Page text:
Sunday, July 6, 2008

Lost


This word flummoxes me every time: lost.

As if she can be found.

I lost my baby.


This euphamism, which I use often for the benefit of others, truly does not work for me. Our daughter is not lost. Our cat, who wandered into the woods, and was most probably eaten by some wild creature, he is lost. Our daughter, we know just where she is.


Her ashes are in a small, marble urn. I have never had the strength to face up to this urn. Others display their urns in prominent places, or hold them close, cherishing all they have left. I am different.


I can hardly look at the urn. The urn says this to me: Your child is dead. You chose to burn her. Here is what remains.


Would I have preferred a grave? No. Had we chosen a grave, I would have lain on the bare dirt, muddy from the spring rains, and I would have dug with my bare hands, all night and into the day to bring her back into my arms. I would have muddied every shirt I had, ruined shorts and pants and socks and shoes, lying on the soft May earth, trying to get closer to her. I can see it now. I would lie there, and I would know it: She is under me. She is there. Her body is there. Her face is there, her hands are there, her feet are there. If I could get to her, I could feel her. My flesh lies beneath me. I must have her.

And then? Now? Five years later? I would still go, and probably I would sit, and I would tend to the grass and the flowers and make it as perfect as I could, and I would try not to think about it: She is still there, and what now? What remains, what does not?


Ashes are simple. Charlotte is gone. From three days after her death, her body ceased to exist. Her little body, which had begun from two cells just over nine months earlier, again was nothing. Not there, gone. As if she had never happened.


So shouldn't the clink, clink of the tiny bits of her that I can rattle around inside the urn bring me something? A form of comfort to know that there are pieces of her, some tiny, broken remains of the beautiful daughter that I grew and cared for and loved?


When we brought her ashes home, I put them in the crib we had prepared for her, and I covered the urn with a small blanket. I pretended they were not there. I did not acknowedge them. They pained me. I had not wanted to answer what I was asked that day: will you cremate or bury your daughter? No, I screamed, no. I will bring her home. I will not make that choice.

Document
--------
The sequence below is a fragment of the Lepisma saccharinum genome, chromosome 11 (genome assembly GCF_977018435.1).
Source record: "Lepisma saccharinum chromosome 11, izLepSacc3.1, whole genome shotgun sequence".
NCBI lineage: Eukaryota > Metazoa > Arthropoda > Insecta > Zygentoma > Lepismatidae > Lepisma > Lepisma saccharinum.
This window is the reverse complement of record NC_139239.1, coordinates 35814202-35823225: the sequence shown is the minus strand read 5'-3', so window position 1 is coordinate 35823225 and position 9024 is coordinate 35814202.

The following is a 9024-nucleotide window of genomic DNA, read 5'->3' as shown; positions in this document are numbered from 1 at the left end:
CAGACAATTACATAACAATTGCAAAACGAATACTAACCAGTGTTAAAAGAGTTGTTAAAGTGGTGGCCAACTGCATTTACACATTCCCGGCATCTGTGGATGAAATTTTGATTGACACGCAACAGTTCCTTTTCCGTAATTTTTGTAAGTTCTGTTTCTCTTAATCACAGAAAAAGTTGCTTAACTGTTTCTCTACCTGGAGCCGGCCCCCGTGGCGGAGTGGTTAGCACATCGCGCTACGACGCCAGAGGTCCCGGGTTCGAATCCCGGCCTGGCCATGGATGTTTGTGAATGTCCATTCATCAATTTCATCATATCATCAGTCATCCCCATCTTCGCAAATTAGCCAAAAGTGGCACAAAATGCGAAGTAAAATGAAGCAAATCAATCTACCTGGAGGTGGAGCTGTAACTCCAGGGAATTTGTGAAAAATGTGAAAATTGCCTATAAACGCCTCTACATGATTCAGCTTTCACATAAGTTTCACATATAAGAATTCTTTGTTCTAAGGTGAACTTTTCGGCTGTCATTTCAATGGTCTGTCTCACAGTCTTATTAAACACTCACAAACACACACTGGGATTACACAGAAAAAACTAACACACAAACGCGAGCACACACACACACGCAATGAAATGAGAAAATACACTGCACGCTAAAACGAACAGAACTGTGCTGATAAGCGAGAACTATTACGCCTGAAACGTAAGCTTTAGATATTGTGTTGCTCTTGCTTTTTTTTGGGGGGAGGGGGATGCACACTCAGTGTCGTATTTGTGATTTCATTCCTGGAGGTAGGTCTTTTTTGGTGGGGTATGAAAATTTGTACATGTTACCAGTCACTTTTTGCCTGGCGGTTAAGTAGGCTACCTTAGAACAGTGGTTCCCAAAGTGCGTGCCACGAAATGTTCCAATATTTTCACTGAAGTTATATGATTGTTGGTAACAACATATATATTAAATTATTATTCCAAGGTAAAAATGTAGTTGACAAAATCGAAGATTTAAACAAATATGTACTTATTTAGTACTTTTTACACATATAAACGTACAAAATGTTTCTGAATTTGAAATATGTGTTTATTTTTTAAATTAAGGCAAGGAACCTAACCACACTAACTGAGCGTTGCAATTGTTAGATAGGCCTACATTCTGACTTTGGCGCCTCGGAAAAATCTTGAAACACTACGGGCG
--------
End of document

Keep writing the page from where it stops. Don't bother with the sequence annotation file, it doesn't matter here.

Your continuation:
Nearly a year later, when we prepared the room for its next occupant, I moved her ashes into the tiny cradle that would sit next to our bed with the rest of her things. I wrapped them the same blanket, and I put some other things on top of them. I wanted them to be in there, but I didn't want anyone else to know that. I needed her ashes to be only mine. I couldn't talk about them.


Several weeks ago, we were at an event with some other families from the group we run, and one of the newly bereaved families brought their son's ashes with them. As we were sitting together, feeling the spring air surround us, Liam approached them, fascinated by the little, wooden box. It was engraved with a teddy bear, and had the child's name and birth date enscribed on the side.

What's this? asked Liam, and the mother answered, That's Jacob*. Liam stared, and I felt a little embarrassed, as if I, too, should have my child's ashes with me. At the very least it seemed that my son, who knows almost everything he could possibly know about his dead sister, should be familiar with what this box might contain. So I reminded him, as if we talked about it often, about how when a body dies, it can be returned to the earth, or returned to the air by putting it on a special fire, and how the ashes are left, and how those are Jacob's ashes. So he asked, logically, Do we have Charlotte's ashes? I told him, yes, I would show him when we got home.


I felt shy to be explaining it to him there, while Jacob's mom held what was left of him close to her heart. Why could the ashes of my daughter never bring me comfort? I still do not know.


It took Liam a few days to remember about this, this curious fact that somewhere unbeknownst to him, there was a container that held his sister's ashes. But he did remember, and when he asked, I had to act brave and matter of fact, and I unwrapped the little velvet bag from its blanket, and I opened the bag and removed the urn, being careful not to remove the death certificate that still lies in its envelope in the bag with the urn.


Liam held it between his hands, and turned it upside down, and back again.